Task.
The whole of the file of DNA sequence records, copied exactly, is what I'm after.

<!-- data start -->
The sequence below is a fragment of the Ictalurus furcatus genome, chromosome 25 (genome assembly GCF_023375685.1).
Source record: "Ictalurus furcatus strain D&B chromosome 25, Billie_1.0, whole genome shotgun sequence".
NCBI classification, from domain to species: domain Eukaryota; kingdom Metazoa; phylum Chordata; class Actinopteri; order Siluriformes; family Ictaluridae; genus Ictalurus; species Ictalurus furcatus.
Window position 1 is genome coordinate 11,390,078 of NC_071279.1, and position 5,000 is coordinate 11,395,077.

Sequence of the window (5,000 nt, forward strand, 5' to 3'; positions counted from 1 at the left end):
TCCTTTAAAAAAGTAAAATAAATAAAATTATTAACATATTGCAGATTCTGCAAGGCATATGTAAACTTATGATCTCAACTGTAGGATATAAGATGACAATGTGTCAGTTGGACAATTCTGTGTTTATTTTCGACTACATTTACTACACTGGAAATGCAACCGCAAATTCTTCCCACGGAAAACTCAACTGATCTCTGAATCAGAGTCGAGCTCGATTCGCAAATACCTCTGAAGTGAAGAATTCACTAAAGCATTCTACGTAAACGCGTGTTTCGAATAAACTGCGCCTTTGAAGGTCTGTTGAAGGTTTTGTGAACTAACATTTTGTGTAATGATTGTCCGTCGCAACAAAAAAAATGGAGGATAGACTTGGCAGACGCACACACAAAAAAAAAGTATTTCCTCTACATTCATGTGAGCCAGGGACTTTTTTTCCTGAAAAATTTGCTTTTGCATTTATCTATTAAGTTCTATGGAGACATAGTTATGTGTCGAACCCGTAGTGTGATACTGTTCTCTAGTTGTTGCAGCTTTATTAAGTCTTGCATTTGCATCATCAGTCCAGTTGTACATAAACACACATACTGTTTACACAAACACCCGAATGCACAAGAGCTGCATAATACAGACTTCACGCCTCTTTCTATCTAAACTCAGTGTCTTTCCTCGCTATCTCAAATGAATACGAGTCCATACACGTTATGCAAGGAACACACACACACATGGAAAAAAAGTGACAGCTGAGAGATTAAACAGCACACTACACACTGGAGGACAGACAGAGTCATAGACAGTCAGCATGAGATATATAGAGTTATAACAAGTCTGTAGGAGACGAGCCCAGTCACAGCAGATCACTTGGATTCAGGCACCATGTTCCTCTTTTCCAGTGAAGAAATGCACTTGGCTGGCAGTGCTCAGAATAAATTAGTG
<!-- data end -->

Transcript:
The sequence below is a fragment of the Ictalurus furcatus genome, chromosome 25 (genome assembly GCF_023375685.1).
Source record: "Ictalurus furcatus strain D&B chromosome 25, Billie_1.0, whole genome shotgun sequence".
NCBI classification, from domain to species: domain Eukaryota; kingdom Metazoa; phylum Chordata; class Actinopteri; order Siluriformes; family Ictaluridae; genus Ictalurus; species Ictalurus furcatus.
Window position 1 is genome coordinate 11,390,078 of NC_071279.1, and position 5,000 is coordinate 11,395,077.

Sequence of the window (5,000 nt, forward strand, 5' to 3'; positions counted from 1 at the left end):
TCCTTTAAAAAAGTAAAATAAATAAAATTATTAACATATTGCAGATTCTGCAAGGCATATGTAAACTTATGATCTCAACTGTAGGATATAAGATGACAATGTGTCAGTTGGACAATTCTGTGTTTATTTTCGACTACATTTACTACACTGGAAATGCAACCGCAAATTCTTCCCACGGAAAACTCAACTGATCTCTGAATCAGAGTCGAGCTCGATTCGCAAATACCTCTGAAGTGAAGAATTCACTAAAGCATTCTACGTAAACGCGTGTTTCGAATAAACTGCGCCTTTGAAGGTCTGTTGAAGGTTTTGTGAACTAACATTTTGTGTAATGATTGTCCGTCGCAACAAAAAAAATGGAGGATAGACTTGGCAGACGCACACACAAAAAAAAAGTATTTCCTCTACATTCATGTGAGCCAGGGACTTTTTTTCCTGAAAAATTTGCTTTTGCATTTATCTATTAAGTTCTATGGAGACATAGTTATGTGTCGAACCCGTAGTGTGATACTGTTCTCTAGTTGTTGCAGCTTTATTAAGTCTTGCATTTGCATCATCAGTCCAGTTGTACATAAACACACATACTGTTTACACAAACACCCGAATGCACAAGAGCTGCATAATACAGACTTCACGCCTCTTTCTATCTAAACTCAGTGTCTTTCCTCGCTATCTCAAATGAATACGAGTCCATACACGTTATGCAAGGAACACACACACACATGGAAAAAAAGTGACAGCTGAGAGATTAAACAGCACACTACACACTGGAGGACAGACAGAGTCATAGACAGTCAGCATGAGATATATAGAGTTATAACAAGTCTGTAGGAGACGAGCCCAGTCACAGCAGATCACTTGGATTCAGGCACCATGTTCCTCTTTTCCAGTGAAGAAATGCACTTGGCTGGCAGTGCTCAGAATAAATTAGTG